While we dug into our app's, our server brought over a few other sides to our table -creamy mashed potatoes, fried polenta sticks, and fried bananas. I gave all three a try and liked them all, but once again, wasn't blown away by anything. I was really excited about the bananas, but found that they were a little too ripe and the fried part didn't contribute any kind of flavor. Even the texture seemed a bit off. I was expecting something like the delicious fried plantains at Cantina 1511 or Viva Chicken, and I was sorely let down. I'd heard a lot of good things about the potatoes, so I wasn't shocked when I saw that they contained so much cream that they resembled potato soup more than mashed anything. I took a big bite and discovered that they were velvety, buttery, and (as expected) just about the creamiest thing I've ever ingested. While they were good in a Paula Deen "let's throw as much fat in here as possible!" way, they weren't as outstanding as I'd been led to believe they would be. I actually ended up liking them more when I used them as a sauce for my chicken and some of the other less juicy meats (holy crap, I just admitted to using mashed potatoes as a sauce... sign me up for the heart transplant list now).
|Clockwise from top right: fried bananas, mashed potatoes, turkey spread, cheese bread, fried polenta|
Finally, BFTB and I took the plunge and flipped our little coins over from black to orange, signalling to the meat-bearing gauchos that we were ready for them to bring on the protein. I am not kidding when I say that we were suddenly inundated with food options. The gauchos were literally lining up to hawk their meat options at us and we just kept letting them pile up our plates. After a while, it made me a little anxious to have all these people eyeballing my plate like prey, so I flipped my coin back to black and actually took a second to finally eat some food. My favorites ended up being the picanha-top sirloin, leg of lamb, lamb chops, and pork ribs. We also tried the swordfish (and accompanying passion fruit sauce), ribeye, bacon-wrapped filet mignon, Parmesan pork loin, bacon-wrapped chicken, and sausage. And yes, writing that down does indeed make me feel like the biggest oinker on the planet... BFTB and I were both in agreement that everything was good, but nothing was exceptional. For instance, the lamb chops were my favorite of the rodizio items, but they were nothing compared to ones I've had at Sullivan's, Fig Tree, and even some that I've cooked at home. I also thought almost all the meats were a little overcooked. I kept requesting medium rare cuts, but was asked "is medium okay?" for just about everything. Maybe I should have put my foot down on my meat temperature specifications, but I found myself settling for what I considered overcooked pieces (these weren't mediums, y'all... they were medium well's on a good day). To be fair, our server came by towards the end of the meal and specifically asked us, "are you finding your meat temperatures satisfactory?" However, at that point, we'd gorged ourselves on so much food that we just agreed that everything was "great" and prepped ourselves to roll out of the building.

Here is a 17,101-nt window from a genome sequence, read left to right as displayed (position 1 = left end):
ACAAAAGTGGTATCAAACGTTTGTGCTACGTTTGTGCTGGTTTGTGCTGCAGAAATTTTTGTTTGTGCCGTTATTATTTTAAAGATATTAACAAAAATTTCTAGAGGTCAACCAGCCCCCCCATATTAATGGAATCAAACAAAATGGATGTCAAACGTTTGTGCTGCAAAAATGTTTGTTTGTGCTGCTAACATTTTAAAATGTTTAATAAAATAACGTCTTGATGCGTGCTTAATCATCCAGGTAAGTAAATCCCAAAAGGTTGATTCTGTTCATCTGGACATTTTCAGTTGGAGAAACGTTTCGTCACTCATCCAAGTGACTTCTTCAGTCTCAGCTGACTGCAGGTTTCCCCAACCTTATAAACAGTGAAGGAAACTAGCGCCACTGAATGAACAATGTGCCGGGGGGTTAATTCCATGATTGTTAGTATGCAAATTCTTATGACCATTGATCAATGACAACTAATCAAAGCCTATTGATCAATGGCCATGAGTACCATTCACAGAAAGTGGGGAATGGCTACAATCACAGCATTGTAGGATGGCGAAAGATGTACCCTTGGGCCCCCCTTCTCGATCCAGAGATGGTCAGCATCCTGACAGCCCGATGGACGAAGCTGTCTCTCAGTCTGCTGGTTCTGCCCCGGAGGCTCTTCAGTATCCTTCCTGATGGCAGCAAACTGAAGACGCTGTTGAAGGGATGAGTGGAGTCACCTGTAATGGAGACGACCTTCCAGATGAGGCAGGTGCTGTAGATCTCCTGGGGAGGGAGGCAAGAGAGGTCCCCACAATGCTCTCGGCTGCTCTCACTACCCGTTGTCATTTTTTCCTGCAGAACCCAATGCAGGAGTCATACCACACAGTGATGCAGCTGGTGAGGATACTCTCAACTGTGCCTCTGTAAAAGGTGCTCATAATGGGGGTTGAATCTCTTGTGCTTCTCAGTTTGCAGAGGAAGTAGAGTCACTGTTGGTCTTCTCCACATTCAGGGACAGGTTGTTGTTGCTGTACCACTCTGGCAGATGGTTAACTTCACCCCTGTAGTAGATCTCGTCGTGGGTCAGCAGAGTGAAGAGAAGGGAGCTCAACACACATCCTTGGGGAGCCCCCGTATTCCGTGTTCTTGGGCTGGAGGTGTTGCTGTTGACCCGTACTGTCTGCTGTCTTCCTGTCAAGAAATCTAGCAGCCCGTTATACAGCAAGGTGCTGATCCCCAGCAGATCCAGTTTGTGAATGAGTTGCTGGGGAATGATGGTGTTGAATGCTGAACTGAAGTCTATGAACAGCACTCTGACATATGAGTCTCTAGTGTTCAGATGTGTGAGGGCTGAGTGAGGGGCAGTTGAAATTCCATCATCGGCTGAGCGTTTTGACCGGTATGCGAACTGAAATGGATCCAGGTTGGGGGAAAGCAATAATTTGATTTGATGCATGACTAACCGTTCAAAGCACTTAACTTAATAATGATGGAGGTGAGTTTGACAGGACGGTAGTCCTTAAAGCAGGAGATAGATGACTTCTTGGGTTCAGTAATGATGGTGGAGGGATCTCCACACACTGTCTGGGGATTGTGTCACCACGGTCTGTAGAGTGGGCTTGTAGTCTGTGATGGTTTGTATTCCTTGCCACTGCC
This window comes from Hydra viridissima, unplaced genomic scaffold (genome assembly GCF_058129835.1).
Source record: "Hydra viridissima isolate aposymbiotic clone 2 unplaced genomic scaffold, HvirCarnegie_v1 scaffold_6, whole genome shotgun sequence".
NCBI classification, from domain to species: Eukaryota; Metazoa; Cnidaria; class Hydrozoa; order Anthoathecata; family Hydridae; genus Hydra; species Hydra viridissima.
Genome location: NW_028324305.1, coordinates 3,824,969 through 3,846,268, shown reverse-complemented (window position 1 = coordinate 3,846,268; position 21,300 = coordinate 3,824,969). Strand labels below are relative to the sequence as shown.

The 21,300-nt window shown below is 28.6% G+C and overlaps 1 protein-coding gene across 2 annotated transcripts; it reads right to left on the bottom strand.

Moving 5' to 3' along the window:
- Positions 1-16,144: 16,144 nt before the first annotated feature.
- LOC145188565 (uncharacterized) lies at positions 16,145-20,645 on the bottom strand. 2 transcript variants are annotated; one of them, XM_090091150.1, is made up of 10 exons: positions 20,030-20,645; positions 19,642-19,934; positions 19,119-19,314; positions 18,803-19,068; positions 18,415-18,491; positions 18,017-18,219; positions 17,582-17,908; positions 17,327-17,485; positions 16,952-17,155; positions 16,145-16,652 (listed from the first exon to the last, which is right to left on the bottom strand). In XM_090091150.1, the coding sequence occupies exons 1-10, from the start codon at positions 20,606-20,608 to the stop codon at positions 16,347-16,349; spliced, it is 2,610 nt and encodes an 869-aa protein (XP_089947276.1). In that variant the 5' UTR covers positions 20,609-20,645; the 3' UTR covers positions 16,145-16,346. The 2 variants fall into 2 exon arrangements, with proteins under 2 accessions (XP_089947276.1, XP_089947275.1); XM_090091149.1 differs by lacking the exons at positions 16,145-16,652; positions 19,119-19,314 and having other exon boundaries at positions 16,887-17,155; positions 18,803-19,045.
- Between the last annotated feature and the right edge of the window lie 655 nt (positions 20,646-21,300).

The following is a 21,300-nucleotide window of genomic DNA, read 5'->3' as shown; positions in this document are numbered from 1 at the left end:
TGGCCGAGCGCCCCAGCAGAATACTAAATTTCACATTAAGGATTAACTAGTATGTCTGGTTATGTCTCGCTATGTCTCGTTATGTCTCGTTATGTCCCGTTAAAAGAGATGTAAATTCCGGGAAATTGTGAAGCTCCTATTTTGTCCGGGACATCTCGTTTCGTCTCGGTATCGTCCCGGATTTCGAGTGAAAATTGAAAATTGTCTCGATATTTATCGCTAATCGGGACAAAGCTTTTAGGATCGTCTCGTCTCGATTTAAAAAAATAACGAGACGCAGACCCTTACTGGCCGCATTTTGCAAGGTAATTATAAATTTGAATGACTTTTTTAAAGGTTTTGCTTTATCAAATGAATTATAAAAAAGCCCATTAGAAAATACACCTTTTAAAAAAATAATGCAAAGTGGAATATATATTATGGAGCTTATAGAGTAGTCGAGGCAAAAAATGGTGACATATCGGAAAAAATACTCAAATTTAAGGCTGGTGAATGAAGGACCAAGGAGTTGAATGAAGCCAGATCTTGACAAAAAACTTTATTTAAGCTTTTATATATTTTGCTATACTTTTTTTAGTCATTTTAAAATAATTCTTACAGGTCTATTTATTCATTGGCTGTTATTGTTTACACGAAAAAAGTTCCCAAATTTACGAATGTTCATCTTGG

|Meats on meats on meats...|
|And another round of meats on a fresh plate!|
All in all, we were pretty satisfied with our Chima experience but neither of us are in a rush to head back any time in the near future. We are glad we went, but will probably head elsewhere the next time we're feeling carnivorous. Chima does pretty much everything almost well, but not well enough to justify the $55 price tag. Quantity-wise, we certainly ate enough for our trip to be worth it (thanks, BFTB :D), but the quality just wasn't as on point as I'd hoped it would be. For special occasion dining, Chima gets a 7.25/10.